The Gospel of John

Behold, the Lamb of God! #1

Twice in John 1, John the Baptist spoke of Jesus as a Lamb. In v. 29 he said, “Behold, the Lamb of God that taketh away the sins of the world!” Once again in v. 36 he said simply, “Behold, the Lamb of God”. With these words reference to Jesus as the Lamb of John is found no more in the gospel. However, the designation is found elsewhere in the New Testament.

In fact, there are 30 or more times where the word “lamb” is found, and all of them refer to Jesus except one in Revelation 13:11. Of those more than 30 times the word “lamb” is used to refer to Christ, only twice is it made by someone other than the apostle John. When Philip approached the chariot in which the Ethiopian Eunuch was riding, he heard him reading from Isaiah 53:7. The passage included the phrase “as a lamb before his shearer is dumb” (Acts 8:32). The second time reference to made to Jesus as a lamb was made by Peter (1 Peter 1:19). Otherwise, when one reads of Jesus, the Lamb of God, in the New Testament it will be from the writings of John in either his gospel or in the Revelation of Jesus which He gave to John (Revelation 1:1).

New Testament passages which identify the Messiah as a “lamb” all look to a passage from Isaiah 53:7. There the prophet reveals the Messiah as a sacrificial lamb for the sins of mankind. He bore the guilt of wrongdoings to make it possible for man to inherit eternal life. Thus the prophet identified Jesus as one who bore our griefs and carried our sorrows, was wounded for our transgressions and bruised for our iniquities, chastised for our peace, healed fallen man with His stripes, and a lamb upon whom God laid the iniquity of us all. He was oppressed and afflicted, and cut off out of the land of the living for our transgressions. He was put to grief, bore our sorrows, and made His soul an “offering for our sins”. It was to all this that John the Baptist alluded when he said Jesus “taketh away the sins of the world”.

John, the writer of Revelation, emphasized that Jesus was a sin offering for man. In his first mention of Jesus as a lamb, he said that in the midst of the throne he saw “a lamb standing as though it had been slain” (Revelation 5:6), to which the four living creatures, the 24 elders, and 200,000,000 living creatures declared, “Worthy is the Lamb that hath been slain to receive the power, and riches and wisdom and might and honor and blessing”. They were joined by “every created thing which is in the heaven, and on the earth, and under the earth, and on the sea, and all things that are in them”. John heard them saying, “Unto him that sitteth on the throne, and unto the Lamb, be the blessing, and the honor, and the glory, and the dominion, for ever and ever” (Revelation 5:8-13). This passage calls to mind Paul’s words in Philippians 2:9-11: “Wherefore God highly exalted him and gave unto him the name that is above every name that at the name of Jesus should every knee should bow, of things in heaven and things on earth and things under the earth, and that every tongue should confess that Jesus Christ is Lord, to the glory of God the Father”.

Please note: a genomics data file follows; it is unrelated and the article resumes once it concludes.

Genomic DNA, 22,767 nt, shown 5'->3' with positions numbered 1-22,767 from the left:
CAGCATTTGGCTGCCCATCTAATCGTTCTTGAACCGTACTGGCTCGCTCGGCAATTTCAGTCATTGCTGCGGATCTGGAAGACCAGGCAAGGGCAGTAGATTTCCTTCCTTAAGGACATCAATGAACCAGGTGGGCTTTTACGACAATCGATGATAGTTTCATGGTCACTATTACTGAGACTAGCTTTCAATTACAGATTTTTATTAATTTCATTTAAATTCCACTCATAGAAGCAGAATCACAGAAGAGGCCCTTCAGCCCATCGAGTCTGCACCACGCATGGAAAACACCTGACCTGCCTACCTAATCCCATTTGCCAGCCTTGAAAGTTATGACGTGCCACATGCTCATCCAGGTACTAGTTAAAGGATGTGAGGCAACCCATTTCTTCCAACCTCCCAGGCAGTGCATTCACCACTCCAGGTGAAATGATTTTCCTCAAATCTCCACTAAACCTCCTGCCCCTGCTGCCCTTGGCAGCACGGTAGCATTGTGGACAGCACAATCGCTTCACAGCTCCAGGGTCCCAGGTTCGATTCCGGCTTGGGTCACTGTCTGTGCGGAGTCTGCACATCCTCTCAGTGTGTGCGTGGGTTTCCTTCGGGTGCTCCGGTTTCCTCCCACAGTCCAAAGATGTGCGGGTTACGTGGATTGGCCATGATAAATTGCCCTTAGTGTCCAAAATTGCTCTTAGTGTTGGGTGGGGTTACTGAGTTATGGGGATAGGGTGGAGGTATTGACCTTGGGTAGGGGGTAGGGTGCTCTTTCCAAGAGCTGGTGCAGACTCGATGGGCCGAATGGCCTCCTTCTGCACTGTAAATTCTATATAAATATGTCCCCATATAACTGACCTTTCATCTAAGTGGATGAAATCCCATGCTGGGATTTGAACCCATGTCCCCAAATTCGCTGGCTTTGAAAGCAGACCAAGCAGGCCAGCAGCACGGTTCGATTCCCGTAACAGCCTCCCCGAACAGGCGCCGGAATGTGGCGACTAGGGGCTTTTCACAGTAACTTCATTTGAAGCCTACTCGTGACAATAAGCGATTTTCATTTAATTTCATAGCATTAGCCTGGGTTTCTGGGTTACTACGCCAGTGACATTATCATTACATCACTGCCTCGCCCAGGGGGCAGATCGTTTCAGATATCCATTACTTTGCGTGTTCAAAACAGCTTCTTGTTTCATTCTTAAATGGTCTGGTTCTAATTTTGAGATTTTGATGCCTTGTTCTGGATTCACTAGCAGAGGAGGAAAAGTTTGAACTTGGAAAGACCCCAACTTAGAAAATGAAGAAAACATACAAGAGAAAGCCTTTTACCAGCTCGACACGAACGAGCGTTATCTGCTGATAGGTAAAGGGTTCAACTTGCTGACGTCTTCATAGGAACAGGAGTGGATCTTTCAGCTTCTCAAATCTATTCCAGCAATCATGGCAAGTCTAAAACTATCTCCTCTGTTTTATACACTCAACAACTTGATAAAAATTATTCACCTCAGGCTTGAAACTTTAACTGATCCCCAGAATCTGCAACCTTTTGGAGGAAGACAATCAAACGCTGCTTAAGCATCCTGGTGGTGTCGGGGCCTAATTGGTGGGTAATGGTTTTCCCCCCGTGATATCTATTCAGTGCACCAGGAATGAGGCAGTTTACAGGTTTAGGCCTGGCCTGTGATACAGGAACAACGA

The reason for the adoration given to the Lamb was as follows: “For thou wast slain and didst purchase with thy blood men of every tribe and tongue and people and nation, and madest them to be unto our God, a kingdom and priests, and they reign upon the earth” (Revelation 5:10).

Of the 144,000 whom God sealed, and of the great multitude out of every nation which John saw, one of the 24 elders asked, “These that are arrayed in the white robes, who are they and from whence came they?” John responded, “My Lord, thou knowest”. And the elder responded, “These are they that came out of the great tribulation and they washed their robes and made them white in the blood of the Lamb” (Revelation 7:13-14).

When John saw the “great accuser” cast down to the earth (Revelation 12:7-9), he also saw those who had been preserved by the Lamb and heard a great voice which spoke from heaven and said, “And they overcame him because of the blood of the Lamb”.

Of the 144,000 who stood with the Lamb and followed Him wherever He went, they did so because they had been purchased from among men — clearly bought with the blood of Jesus (Acts 20:28; 1 Corinthians 6:19-20).

The victory that redeemed sinners have over sin and Satan is possible because Jesus, as the Lamb of God, offered His blood to cleanse and save us. From John and Revelation we have studied passages which refer to man’s salvation through Christ’s blood. But many passages in Revelation refer to Jesus as a Lamb, not as a sacrifice for sins but in the exalted position God placed Him after His sacrifice. Those passages will be the subject of our next article.

Jim McDonald